What does it mean to be part of a religion?
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05-04-2017, 05:04 PM
What does it mean to be part of a religion?
Let's say that I announce that I am part of religion X. What does it mean, in real terms? This is an actual choice, and is different to whether or not you are a theist, or even which religious claims you accept (these are descriptions of belief, or lack of). It's more like becoming a member of a club, to actually announce yourself as being part of a religion, as I see it.

So in what way am I part of that religion? I can think of 3 different ways, and I'm interested in what people think and if there are any more.

1) A legal sense. What is required of me to be legally part of religion X? It seems to me that I just have to state that I am, or write it on a form. Can anyone legally challenge me?

2) According to human authorities. We're all familiar with religious people calling other religious people "not a true X-ian". So either a leader figure could announce that someone isn't really part of the religion; or else it could be the opinion of any particular person or group of people. I find this bogus, because religions are always incredibly vague and wildly open to interpretation. What gives any human the authority to state who is and isn't truly part of the religion? Any rules that have been laid down for membership cannot be demonstrated to actually be "from God/whatever".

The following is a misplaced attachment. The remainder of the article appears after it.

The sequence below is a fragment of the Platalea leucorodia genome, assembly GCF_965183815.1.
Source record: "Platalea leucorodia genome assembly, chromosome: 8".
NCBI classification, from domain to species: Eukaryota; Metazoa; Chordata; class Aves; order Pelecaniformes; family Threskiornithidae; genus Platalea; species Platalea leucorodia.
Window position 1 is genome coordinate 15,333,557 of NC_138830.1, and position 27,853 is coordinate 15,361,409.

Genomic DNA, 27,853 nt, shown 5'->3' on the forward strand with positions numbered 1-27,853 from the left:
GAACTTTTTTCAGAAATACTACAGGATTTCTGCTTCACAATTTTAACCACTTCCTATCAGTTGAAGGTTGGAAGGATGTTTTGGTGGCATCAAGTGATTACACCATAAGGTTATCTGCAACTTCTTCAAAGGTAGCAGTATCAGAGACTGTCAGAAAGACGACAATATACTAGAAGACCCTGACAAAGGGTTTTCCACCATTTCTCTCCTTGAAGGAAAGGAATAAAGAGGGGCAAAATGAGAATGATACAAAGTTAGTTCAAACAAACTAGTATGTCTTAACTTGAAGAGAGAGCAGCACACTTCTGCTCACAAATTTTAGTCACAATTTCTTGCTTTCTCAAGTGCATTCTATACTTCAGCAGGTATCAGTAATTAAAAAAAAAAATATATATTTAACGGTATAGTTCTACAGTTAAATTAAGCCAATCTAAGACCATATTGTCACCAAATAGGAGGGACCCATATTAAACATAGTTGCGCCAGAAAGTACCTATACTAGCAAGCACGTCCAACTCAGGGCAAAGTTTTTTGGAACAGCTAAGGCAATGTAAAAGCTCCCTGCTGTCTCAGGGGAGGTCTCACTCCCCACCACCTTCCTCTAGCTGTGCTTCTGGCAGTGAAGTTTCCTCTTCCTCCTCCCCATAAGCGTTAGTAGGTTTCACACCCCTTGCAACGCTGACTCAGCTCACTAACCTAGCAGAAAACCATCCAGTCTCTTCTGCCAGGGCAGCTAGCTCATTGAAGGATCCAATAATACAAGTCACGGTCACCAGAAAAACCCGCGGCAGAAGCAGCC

3) According to God. I would think this is the sense most important to a religious theist. If being part of a religion is a relationship with God, then the only opinion that should matter is that of God itself. This is another reason why I find the above reason to be stupid and hypocritical. If I decide that I truly believe that God wants me to live according to interpretation Y of religion X, then who is anyone else to tell me I'm not part of the religion, or even can't be part of it? Am I to be called crazy or fake for my supposed communication with God, while other people parade their same relationship around without evidence? (This wouldn't apply to an atheistic interpretation of a religion, of course.)

In conclusion, what we generally have is a load of no-true-Scotsmans going on, with humans presuming to be an authority in place of God. As far as I'm concerned, only number 1 has any bearing on reality. And I use the same criteria. If someone says they are part of religion X, then as far as I'm concerned, they are. They make that choice to be associated with it, regardless of whether they actually believe anything they go on to claim about it.

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05-04-2017, 05:39 PM